Following a call by government to meet with members of Guyana Cricket Board (GCB) and cricket stakeholders, Minister of Education with responsibility for sports, Nicolette Henry, said yesterday that she will meet with Cricket Ombudsman, Dr. Winston Mc Gowan to chart a way forward as it relates to holding elections for the cricket board.
Dr McGowan was appointed Guyana’s first Cricket Ombudsman in 2005, by then Minister of Culture, Youth and Sport, Dr Frank Anthony and his appointment was subsequently approved by the then cabinet.
He was previously charged with overseeing the elections of the various county boards and the GCB in accordance with the Cricket Administration Act which was successfully passed in the National Assembly by the previous government in May 2014.
However, the GCB had filed an injunction, preventing the enforcement of the Act.
The Act was challenged by Anand Sanasie and other GCB personnel on the grounds that the Ombudsman was not properly appointed and that the Upper Demerara Cricket Association (including Linden) must not be a part of the structure of Guyana’s cricket and therefore must not be allowed to vote.
The injunction was quashed on June 16, 2017 by Justice Nareshwar Harnanan, paving the way for elections but the GCB appealed the decision by Justice Harnanan.
At yesterday’s meeting which included Attorney General (AG), Basil Williams and cricket stakeholders at the AG’s Chambers, Minister Henry indicated that it was prudent of her office to seek guidance from the Attorney General, in an effort to be better guided on the legal implications of her actions. As such, after clarity was sought, the Minister explained that she is now in a position to ensure that there is due process before the elections are held.
“I will certainly act within the powers granted to me as the Minister with responsibility of sport to ensure that due process takes places and since there is no current impediment to holding of those elections, I will certainly provide the necessary permission so that that process can take place,” Henry declared.
According to the Cricket Administration Act, the Ombudsman and the Minister responsible for Sport, are the ones to set the date for the elections.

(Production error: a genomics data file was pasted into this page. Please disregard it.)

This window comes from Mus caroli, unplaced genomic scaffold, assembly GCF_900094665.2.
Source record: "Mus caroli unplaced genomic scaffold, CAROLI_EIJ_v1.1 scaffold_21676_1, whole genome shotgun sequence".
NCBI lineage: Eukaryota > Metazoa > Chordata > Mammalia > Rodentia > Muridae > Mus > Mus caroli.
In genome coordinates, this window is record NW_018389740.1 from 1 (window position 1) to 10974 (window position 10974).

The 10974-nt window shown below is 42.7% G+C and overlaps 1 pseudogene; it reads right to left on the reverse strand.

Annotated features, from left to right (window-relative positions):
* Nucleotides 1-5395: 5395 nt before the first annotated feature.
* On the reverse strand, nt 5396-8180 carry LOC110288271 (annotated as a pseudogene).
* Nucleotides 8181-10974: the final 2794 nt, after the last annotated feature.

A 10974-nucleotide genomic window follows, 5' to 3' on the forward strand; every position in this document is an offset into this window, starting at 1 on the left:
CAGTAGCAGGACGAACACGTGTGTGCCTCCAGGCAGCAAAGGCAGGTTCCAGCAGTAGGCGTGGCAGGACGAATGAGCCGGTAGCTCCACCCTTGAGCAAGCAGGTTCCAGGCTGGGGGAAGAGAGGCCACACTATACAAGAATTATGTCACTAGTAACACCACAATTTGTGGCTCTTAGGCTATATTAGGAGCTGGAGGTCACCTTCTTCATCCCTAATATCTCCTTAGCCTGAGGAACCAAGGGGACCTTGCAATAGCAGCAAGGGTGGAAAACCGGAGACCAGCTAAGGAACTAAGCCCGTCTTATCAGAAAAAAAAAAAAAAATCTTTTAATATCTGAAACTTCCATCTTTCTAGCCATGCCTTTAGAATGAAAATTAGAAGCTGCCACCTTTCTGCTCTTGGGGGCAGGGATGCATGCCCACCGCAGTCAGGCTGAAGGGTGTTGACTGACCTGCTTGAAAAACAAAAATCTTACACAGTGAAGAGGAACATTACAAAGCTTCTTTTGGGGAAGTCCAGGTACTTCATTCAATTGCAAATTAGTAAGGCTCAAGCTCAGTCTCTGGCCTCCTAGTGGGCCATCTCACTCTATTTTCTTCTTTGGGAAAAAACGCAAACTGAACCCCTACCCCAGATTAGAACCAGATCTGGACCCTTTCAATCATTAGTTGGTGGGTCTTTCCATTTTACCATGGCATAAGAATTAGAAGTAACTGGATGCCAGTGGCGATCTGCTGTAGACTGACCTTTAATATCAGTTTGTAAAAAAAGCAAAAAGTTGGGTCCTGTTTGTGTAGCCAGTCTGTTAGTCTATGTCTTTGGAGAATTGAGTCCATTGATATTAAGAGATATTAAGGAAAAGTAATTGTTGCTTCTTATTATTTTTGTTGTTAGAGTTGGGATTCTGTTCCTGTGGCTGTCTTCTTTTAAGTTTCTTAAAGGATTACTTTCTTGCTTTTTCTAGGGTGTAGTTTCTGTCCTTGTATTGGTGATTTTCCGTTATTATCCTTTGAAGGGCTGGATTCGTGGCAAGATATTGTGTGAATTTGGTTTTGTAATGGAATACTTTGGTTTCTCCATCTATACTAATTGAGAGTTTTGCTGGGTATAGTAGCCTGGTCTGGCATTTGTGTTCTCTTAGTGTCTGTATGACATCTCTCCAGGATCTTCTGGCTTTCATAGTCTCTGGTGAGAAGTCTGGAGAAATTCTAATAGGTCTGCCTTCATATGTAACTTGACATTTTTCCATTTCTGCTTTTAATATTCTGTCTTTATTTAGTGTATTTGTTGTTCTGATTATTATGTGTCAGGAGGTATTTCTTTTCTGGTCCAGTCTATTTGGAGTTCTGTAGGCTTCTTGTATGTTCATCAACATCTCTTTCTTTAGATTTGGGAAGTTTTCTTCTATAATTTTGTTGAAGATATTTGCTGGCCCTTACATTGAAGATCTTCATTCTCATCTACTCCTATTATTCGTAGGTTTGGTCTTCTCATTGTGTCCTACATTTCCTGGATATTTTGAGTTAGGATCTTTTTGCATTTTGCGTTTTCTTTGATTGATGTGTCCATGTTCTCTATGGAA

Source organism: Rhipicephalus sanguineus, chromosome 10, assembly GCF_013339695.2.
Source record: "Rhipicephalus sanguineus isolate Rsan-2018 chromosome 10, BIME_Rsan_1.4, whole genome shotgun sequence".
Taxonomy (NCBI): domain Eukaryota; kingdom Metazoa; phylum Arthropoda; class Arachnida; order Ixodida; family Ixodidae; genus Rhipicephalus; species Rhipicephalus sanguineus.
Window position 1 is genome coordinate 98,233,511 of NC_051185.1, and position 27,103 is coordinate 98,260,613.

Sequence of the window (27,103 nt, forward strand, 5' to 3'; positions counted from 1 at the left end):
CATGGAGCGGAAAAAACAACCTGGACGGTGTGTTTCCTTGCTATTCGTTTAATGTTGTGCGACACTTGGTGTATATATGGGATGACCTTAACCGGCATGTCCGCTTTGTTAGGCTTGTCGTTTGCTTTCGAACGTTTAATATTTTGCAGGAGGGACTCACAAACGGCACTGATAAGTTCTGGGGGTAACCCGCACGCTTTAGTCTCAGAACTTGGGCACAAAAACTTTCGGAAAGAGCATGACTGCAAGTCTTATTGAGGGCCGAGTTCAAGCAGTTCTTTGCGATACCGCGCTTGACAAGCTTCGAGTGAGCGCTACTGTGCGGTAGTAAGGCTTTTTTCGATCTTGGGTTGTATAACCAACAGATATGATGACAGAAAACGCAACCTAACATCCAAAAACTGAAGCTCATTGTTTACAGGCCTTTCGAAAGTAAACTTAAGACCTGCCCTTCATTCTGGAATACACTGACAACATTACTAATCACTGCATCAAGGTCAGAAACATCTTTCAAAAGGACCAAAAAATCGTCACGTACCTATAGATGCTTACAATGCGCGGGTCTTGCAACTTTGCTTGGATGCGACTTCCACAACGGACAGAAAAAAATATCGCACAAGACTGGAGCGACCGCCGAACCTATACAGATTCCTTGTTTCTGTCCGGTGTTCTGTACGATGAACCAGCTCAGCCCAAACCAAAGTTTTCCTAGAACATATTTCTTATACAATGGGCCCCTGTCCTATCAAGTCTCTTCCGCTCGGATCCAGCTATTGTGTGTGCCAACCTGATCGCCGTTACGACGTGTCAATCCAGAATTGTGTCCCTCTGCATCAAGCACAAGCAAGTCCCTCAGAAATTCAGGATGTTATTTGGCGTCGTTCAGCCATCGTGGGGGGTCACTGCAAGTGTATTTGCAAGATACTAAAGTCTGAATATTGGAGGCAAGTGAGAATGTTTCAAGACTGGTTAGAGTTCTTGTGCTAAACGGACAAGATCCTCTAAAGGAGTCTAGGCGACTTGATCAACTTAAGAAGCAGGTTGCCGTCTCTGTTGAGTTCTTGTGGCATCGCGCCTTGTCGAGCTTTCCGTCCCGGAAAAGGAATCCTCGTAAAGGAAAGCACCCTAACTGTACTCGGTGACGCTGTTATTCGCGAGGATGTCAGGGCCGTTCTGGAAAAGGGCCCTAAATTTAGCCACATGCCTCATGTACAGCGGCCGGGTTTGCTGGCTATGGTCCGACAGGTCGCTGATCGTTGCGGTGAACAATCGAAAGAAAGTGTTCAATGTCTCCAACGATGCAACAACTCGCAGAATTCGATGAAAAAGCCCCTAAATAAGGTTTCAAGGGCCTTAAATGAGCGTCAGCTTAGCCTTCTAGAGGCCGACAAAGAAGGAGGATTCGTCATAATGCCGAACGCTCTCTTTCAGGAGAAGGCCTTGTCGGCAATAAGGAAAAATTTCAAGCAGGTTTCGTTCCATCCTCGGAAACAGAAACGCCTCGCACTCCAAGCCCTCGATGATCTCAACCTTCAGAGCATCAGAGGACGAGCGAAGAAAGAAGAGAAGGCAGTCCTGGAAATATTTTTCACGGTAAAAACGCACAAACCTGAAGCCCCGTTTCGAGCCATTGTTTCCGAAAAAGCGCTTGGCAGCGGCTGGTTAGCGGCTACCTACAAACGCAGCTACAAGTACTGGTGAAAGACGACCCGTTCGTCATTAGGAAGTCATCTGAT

Minister Henry made it clear that cricket is one of those sports disciplines where government’s involvement is very minimal in terms of its administration and therefore this is where the Ombudsman comes in.
“So I’ll have discussions with the Ombudsman and we will take it from there but I will certainly meet with the stakeholders in a separate breakout working meeting just to ensure that the necessary guidance is given in keeping with powers invested in me. So that’s pretty much where I stand in terms of being given the go ahead from the AG and Minister of Legal Affairs so I’ll certainly take it to the next step,” the Minister indicated to both sides of the cricketing political divide.
This latest development can be seen as a significant step towards regularizing the administration of the sport. The board has not held elections since 2009 owing to the numerous court injunctions.
Meanwhile, speaking on behalf of the GCB, Sanasie said that the board will continue to use the judicial system to have its objections heard.
He, however, noted that the GCB is willing to work with both parties in an effort to have the matter resolved. Sanasie maintained that the Cricket Administration Act is flawed as he flagged the previous Government for not including the GCB in the consultation process before the Bill was laid in the National Assembly.